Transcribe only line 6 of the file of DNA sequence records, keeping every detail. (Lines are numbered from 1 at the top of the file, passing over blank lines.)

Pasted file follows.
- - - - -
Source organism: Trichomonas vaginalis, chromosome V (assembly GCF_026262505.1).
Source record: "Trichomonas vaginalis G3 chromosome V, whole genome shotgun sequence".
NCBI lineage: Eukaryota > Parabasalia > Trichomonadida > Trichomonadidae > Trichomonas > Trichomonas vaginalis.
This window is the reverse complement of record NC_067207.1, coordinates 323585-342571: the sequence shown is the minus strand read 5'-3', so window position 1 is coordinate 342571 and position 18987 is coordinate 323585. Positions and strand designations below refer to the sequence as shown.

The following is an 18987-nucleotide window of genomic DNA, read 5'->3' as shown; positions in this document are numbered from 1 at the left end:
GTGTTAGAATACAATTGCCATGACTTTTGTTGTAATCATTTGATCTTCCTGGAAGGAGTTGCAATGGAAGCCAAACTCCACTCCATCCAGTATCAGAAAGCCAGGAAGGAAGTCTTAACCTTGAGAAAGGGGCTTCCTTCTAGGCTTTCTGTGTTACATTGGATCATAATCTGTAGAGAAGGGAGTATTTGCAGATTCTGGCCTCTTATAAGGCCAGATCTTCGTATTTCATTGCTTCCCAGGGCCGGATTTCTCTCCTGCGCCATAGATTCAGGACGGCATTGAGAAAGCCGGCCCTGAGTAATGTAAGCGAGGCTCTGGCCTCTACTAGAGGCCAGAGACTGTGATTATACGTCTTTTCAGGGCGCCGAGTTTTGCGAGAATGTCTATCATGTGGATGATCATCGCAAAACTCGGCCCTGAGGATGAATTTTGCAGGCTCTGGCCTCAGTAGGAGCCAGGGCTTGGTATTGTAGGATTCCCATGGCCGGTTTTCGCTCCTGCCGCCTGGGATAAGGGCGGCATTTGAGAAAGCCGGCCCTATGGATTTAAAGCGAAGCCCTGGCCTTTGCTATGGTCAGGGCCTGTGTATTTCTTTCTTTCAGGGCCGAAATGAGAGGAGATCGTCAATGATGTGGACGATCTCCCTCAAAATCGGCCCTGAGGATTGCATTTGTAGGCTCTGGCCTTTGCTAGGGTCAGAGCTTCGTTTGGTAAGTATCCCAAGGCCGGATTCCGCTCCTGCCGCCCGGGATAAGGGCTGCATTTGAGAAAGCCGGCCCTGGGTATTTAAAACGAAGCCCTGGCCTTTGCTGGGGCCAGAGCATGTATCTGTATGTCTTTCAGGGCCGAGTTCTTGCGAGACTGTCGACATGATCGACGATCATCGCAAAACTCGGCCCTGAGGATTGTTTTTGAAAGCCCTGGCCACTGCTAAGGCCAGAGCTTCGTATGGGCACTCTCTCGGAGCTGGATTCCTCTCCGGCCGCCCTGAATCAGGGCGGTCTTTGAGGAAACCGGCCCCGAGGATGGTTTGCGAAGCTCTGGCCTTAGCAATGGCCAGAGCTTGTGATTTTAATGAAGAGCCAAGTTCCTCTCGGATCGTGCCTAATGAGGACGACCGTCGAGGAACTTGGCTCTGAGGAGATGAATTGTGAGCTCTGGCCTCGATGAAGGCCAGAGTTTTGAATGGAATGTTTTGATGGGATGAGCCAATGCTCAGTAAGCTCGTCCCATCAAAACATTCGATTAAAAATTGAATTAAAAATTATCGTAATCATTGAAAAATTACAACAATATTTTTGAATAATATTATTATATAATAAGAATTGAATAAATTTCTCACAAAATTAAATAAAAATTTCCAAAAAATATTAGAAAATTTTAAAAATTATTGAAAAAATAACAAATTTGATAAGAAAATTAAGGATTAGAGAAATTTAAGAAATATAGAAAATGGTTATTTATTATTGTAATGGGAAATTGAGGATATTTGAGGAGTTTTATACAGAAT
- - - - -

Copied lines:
GTGTTAGAATACAATTGCCATGACTTTTGTTGTAATCATTTGATCTTCCTGGAAGGAGTTGCAATGGAAGCCAAACTCCACTCCATCCAGTATCAGAAAGCCAGGAAGGAAGTCTTAACCTTGAGAAAGGGGCTTCCTTCTAGGCTTTCTGTGTTACATTGGATCATAATCTGTAGAGAAGGGAGTATTTGCAGATTCTGGCCTCTTATAAGGCCAGATCTTCGTATTTCATTGCTTCCCAGGGCCGGATTTCTCTCCTGCGCCATAGATTCAGGACGGCATTGAGAAAGCCGGCCCTGAGTAATGTAAGCGAGGCTCTGGCCTCTACTAGAGGCCAGAGACTGTGATTATACGTCTTTTCAGGGCGCCGAGTTTTGCGAGAATGTCTATCATGTGGATGATCATCGCAAAACTCGGCCCTGAGGATGAATTTTGCAGGCTCTGGCCTCAGTAGGAGCCAGGGCTTGGTATTGTAGGATTCCCATGGCCGGTTTTCGCTCCTGCCGCCTGGGATAAGGGCGGCATTTGAGAAAGCCGGCCCTATGGATTTAAAGCGAAGCCCTGGCCTTTGCTATGGTCAGGGCCTGTGTATTTCTTTCTTTCAGGGCCGAAATGAGAGGAGATCGTCAATGATGTGGACGATCTCCCTCAAAATCGGCCCTGAGGATTGCATTTGTAGGCTCTGGCCTTTGCTAGGGTCAGAGCTTCGTTTGGTAAGTATCCCAAGGCCGGATTCCGCTCCTGCCGCCCGGGATAAGGGCTGCATTTGAGAAAGCCGGCCCTGGGTATTTAAAACGAAGCCCTGGCCTTTGCTGGGGCCAGAGCATGTATCTGTATGTCTTTCAGGGCCGAGTTCTTGCGAGACTGTCGACATGATCGACGATCATCGCAAAACTCGGCCCTGAGGATTGTTTTTGAAAGCCCTGGCCACTGCTAAGGCCAGAGCTTCGTATGGGCACTCTCTCGGAGCTGGATTCCTCTCCGGCCGCCCTGAATCAGGGCGGTCTTTGAGGAAACCGGCCCCGAGGATGGTTTGCGAAGCTCTGGCCTTAGCAATGGCCAGAGCTTGTGATTTTAATGAAGAGCCAAGTTCCTCTCGGATCGTGCCTAATGAGGACGACCGTCGAGGAACTTGGCTCTGAGGAGATGAATTGTGAGCTCTGGCCTCGATGAAGGCCAGAGTTTTGAATGGAATGTTTTGATGGGATGAGCCAATGCTCAGTAAGCTCGTCCCATCAAAACATTCGATTAAAAATTGAATTAAAAATTATCGTAATCATTGAAAAATTACAACAATATTTTTGAATAATATTATTATATAATAAGAATTGAATAAATTTCTCACAAAATTAAATAAAAATTTCCAAAAAATATTAGAAAATTTTAAAAATTATTGAAAAAATAACAAATTTGATAAGAAAATTAAGGATTAGAGAAATTTAAGAAATATAGAAAATGGTTATTTATTATTGTAATGGGAAATTGAGGATATTTGAGGAGTTTTATACAGAAT